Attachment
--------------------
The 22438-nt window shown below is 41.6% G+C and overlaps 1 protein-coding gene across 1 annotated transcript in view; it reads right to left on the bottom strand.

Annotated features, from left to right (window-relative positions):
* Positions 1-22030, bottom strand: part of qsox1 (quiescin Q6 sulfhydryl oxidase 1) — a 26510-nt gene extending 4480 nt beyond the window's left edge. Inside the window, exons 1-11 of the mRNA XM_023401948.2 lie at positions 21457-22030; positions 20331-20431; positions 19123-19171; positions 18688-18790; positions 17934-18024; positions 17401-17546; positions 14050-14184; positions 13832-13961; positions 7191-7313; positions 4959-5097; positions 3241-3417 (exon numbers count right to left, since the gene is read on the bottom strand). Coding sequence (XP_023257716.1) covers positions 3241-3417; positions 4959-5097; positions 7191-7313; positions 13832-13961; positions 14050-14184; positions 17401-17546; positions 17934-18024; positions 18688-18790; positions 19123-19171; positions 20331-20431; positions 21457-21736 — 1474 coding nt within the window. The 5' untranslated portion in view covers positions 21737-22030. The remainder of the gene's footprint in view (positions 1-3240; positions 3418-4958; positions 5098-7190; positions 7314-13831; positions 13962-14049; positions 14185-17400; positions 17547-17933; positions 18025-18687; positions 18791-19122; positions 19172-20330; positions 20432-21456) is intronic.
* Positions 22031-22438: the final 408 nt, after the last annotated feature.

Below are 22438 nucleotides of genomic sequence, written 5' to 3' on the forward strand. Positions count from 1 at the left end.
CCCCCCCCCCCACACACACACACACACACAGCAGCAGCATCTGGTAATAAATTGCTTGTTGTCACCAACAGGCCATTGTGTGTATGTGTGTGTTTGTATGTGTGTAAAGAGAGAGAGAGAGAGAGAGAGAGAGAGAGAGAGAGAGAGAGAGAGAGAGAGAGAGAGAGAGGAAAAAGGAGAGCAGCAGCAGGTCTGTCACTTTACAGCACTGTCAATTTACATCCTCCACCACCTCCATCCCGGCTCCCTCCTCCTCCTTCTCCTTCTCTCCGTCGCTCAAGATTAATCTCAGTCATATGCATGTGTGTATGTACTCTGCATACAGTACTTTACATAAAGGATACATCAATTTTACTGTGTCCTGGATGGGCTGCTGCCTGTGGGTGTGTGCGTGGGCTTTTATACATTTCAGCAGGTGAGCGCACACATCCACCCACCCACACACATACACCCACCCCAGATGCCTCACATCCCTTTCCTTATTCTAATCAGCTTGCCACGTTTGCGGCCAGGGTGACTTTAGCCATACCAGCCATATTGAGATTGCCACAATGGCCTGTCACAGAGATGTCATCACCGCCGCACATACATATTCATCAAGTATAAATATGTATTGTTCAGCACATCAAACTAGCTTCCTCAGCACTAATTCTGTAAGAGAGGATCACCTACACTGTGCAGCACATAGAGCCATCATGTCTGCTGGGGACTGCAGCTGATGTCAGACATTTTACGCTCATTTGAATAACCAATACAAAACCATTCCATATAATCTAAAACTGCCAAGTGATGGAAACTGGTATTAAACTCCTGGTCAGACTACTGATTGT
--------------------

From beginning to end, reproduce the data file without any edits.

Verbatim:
The 22438-nt window shown below is 41.6% G+C and overlaps 1 protein-coding gene across 1 annotated transcript in view; it reads right to left on the bottom strand.

Annotated features, from left to right (window-relative positions):
* Positions 1-22030, bottom strand: part of qsox1 (quiescin Q6 sulfhydryl oxidase 1) — a 26510-nt gene extending 4480 nt beyond the window's left edge. Inside the window, exons 1-11 of the mRNA XM_023401948.2 lie at positions 21457-22030; positions 20331-20431; positions 19123-19171; positions 18688-18790; positions 17934-18024; positions 17401-17546; positions 14050-14184; positions 13832-13961; positions 7191-7313; positions 4959-5097; positions 3241-3417 (exon numbers count right to left, since the gene is read on the bottom strand). Coding sequence (XP_023257716.1) covers positions 3241-3417; positions 4959-5097; positions 7191-7313; positions 13832-13961; positions 14050-14184; positions 17401-17546; positions 17934-18024; positions 18688-18790; positions 19123-19171; positions 20331-20431; positions 21457-21736 — 1474 coding nt within the window. The 5' untranslated portion in view covers positions 21737-22030. The remainder of the gene's footprint in view (positions 1-3240; positions 3418-4958; positions 5098-7190; positions 7314-13831; positions 13962-14049; positions 14185-17400; positions 17547-17933; positions 18025-18687; positions 18791-19122; positions 19172-20330; positions 20432-21456) is intronic.
* Positions 22031-22438: the final 408 nt, after the last annotated feature.

Below are 22438 nucleotides of genomic sequence, written 5' to 3' on the forward strand. Positions count from 1 at the left end.
CCCCCCCCCCCACACACACACACACACACAGCAGCAGCATCTGGTAATAAATTGCTTGTTGTCACCAACAGGCCATTGTGTGTATGTGTGTGTTTGTATGTGTGTAAAGAGAGAGAGAGAGAGAGAGAGAGAGAGAGAGAGAGAGAGAGAGAGAGAGAGAGAGAGAGAGGAAAAAGGAGAGCAGCAGCAGGTCTGTCACTTTACAGCACTGTCAATTTACATCCTCCACCACCTCCATCCCGGCTCCCTCCTCCTCCTTCTCCTTCTCTCCGTCGCTCAAGATTAATCTCAGTCATATGCATGTGTGTATGTACTCTGCATACAGTACTTTACATAAAGGATACATCAATTTTACTGTGTCCTGGATGGGCTGCTGCCTGTGGGTGTGTGCGTGGGCTTTTATACATTTCAGCAGGTGAGCGCACACATCCACCCACCCACACACATACACCCACCCCAGATGCCTCACATCCCTTTCCTTATTCTAATCAGCTTGCCACGTTTGCGGCCAGGGTGACTTTAGCCATACCAGCCATATTGAGATTGCCACAATGGCCTGTCACAGAGATGTCATCACCGCCGCACATACATATTCATCAAGTATAAATATGTATTGTTCAGCACATCAAACTAGCTTCCTCAGCACTAATTCTGTAAGAGAGGATCACCTACACTGTGCAGCACATAGAGCCATCATGTCTGCTGGGGACTGCAGCTGATGTCAGACATTTTACGCTCATTTGAATAACCAATACAAAACCATTCCATATAATCTAAAACTGCCAAGTGATGGAAACTGGTATTAAACTCCTGGTCAGACTACTGATTGT